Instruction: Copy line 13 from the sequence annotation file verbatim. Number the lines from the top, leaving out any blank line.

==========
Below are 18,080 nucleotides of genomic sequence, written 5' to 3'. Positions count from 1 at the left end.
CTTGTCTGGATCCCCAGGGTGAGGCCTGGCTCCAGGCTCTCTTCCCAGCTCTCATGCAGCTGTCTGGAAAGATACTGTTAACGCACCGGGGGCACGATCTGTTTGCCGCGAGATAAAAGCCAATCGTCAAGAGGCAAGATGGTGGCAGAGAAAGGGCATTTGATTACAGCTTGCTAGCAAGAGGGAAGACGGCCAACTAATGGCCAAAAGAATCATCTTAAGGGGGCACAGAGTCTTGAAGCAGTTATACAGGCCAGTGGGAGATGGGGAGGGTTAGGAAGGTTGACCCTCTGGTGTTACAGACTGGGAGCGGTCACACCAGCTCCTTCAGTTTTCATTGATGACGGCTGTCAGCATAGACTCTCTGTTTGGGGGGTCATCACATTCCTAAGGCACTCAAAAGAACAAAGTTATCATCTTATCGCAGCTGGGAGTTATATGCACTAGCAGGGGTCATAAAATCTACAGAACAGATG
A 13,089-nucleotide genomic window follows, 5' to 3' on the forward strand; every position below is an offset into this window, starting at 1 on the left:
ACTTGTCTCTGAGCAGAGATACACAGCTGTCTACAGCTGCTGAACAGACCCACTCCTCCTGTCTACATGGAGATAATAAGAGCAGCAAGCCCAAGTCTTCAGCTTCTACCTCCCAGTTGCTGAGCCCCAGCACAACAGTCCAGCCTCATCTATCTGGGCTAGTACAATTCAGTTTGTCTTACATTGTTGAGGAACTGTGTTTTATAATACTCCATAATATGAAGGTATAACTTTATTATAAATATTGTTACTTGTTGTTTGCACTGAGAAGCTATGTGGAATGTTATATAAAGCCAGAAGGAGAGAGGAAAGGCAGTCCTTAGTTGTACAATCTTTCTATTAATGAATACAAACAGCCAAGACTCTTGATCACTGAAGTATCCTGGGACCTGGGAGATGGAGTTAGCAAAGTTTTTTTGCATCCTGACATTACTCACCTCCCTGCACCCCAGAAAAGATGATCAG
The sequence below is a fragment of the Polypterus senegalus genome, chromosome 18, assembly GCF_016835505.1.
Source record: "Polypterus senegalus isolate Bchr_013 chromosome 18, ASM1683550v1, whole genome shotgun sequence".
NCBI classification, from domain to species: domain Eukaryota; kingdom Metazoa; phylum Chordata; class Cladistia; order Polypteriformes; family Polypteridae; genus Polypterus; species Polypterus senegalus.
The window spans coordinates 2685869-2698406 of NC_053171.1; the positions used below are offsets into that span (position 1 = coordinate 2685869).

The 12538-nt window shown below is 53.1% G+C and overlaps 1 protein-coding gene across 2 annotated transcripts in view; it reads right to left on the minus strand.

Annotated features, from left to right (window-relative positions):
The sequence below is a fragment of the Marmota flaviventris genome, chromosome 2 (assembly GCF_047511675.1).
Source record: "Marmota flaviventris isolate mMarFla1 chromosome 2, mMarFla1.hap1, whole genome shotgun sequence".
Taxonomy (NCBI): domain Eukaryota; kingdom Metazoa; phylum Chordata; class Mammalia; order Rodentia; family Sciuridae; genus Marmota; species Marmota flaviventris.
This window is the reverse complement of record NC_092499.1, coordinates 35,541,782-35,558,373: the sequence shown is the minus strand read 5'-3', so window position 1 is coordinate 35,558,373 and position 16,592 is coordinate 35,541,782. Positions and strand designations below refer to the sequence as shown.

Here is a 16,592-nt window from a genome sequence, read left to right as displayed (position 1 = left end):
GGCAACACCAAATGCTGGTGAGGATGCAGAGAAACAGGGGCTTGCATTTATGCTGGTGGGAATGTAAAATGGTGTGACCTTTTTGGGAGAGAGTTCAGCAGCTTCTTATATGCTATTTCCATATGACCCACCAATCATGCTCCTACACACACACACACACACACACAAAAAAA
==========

Taxonomy (NCBI): domain Eukaryota; kingdom Metazoa; phylum Chordata; class Mammalia; order Rodentia; family Sciuridae; genus Marmota; species Marmota flaviventris.